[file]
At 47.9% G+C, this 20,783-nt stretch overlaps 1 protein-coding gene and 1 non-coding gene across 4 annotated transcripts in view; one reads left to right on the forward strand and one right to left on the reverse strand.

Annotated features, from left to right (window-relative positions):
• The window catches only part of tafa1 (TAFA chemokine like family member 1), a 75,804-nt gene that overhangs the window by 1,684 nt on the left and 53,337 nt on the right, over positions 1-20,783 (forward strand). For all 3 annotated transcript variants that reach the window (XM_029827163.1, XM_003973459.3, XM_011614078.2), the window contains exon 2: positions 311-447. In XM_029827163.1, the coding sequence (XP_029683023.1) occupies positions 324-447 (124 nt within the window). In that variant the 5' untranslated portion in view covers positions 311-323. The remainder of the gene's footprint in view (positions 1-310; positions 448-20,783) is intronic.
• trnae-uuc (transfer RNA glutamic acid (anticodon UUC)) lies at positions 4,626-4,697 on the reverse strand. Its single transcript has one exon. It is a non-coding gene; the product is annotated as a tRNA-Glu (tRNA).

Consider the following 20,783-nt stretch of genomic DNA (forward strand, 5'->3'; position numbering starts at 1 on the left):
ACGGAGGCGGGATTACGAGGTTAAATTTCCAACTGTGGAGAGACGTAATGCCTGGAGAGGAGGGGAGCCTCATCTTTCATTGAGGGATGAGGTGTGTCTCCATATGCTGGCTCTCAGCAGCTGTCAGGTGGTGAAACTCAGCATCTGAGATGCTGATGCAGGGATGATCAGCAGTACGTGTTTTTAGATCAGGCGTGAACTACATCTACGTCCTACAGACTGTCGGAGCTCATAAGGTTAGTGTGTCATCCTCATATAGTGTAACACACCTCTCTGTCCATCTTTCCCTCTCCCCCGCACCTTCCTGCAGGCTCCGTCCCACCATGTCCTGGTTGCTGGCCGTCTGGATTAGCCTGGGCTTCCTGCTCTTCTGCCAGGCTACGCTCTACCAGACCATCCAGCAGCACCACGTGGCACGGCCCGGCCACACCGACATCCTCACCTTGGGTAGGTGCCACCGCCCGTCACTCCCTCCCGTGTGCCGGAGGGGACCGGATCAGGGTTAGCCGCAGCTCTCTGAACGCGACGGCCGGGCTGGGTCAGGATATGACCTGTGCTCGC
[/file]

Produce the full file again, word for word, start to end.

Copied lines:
At 47.9% G+C, this 20,783-nt stretch overlaps 1 protein-coding gene and 1 non-coding gene across 4 annotated transcripts in view; one reads left to right on the forward strand and one right to left on the reverse strand.

Annotated features, from left to right (window-relative positions):
• The window catches only part of tafa1 (TAFA chemokine like family member 1), a 75,804-nt gene that overhangs the window by 1,684 nt on the left and 53,337 nt on the right, over positions 1-20,783 (forward strand). For all 3 annotated transcript variants that reach the window (XM_029827163.1, XM_003973459.3, XM_011614078.2), the window contains exon 2: positions 311-447. In XM_029827163.1, the coding sequence (XP_029683023.1) occupies positions 324-447 (124 nt within the window). In that variant the 5' untranslated portion in view covers positions 311-323. The remainder of the gene's footprint in view (positions 1-310; positions 448-20,783) is intronic.
• trnae-uuc (transfer RNA glutamic acid (anticodon UUC)) lies at positions 4,626-4,697 on the reverse strand. Its single transcript has one exon. It is a non-coding gene; the product is annotated as a tRNA-Glu (tRNA).

Consider the following 20,783-nt stretch of genomic DNA (forward strand, 5'->3'; position numbering starts at 1 on the left):
ACGGAGGCGGGATTACGAGGTTAAATTTCCAACTGTGGAGAGACGTAATGCCTGGAGAGGAGGGGAGCCTCATCTTTCATTGAGGGATGAGGTGTGTCTCCATATGCTGGCTCTCAGCAGCTGTCAGGTGGTGAAACTCAGCATCTGAGATGCTGATGCAGGGATGATCAGCAGTACGTGTTTTTAGATCAGGCGTGAACTACATCTACGTCCTACAGACTGTCGGAGCTCATAAGGTTAGTGTGTCATCCTCATATAGTGTAACACACCTCTCTGTCCATCTTTCCCTCTCCCCCGCACCTTCCTGCAGGCTCCGTCCCACCATGTCCTGGTTGCTGGCCGTCTGGATTAGCCTGGGCTTCCTGCTCTTCTGCCAGGCTACGCTCTACCAGACCATCCAGCAGCACCACGTGGCACGGCCCGGCCACACCGACATCCTCACCTTGGGTAGGTGCCACCGCCCGTCACTCCCTCCCGTGTGCCGGAGGGGACCGGATCAGGGTTAGCCGCAGCTCTCTGAACGCGACGGCCGGGCTGGGTCAGGATATGACCTGTGCTCGC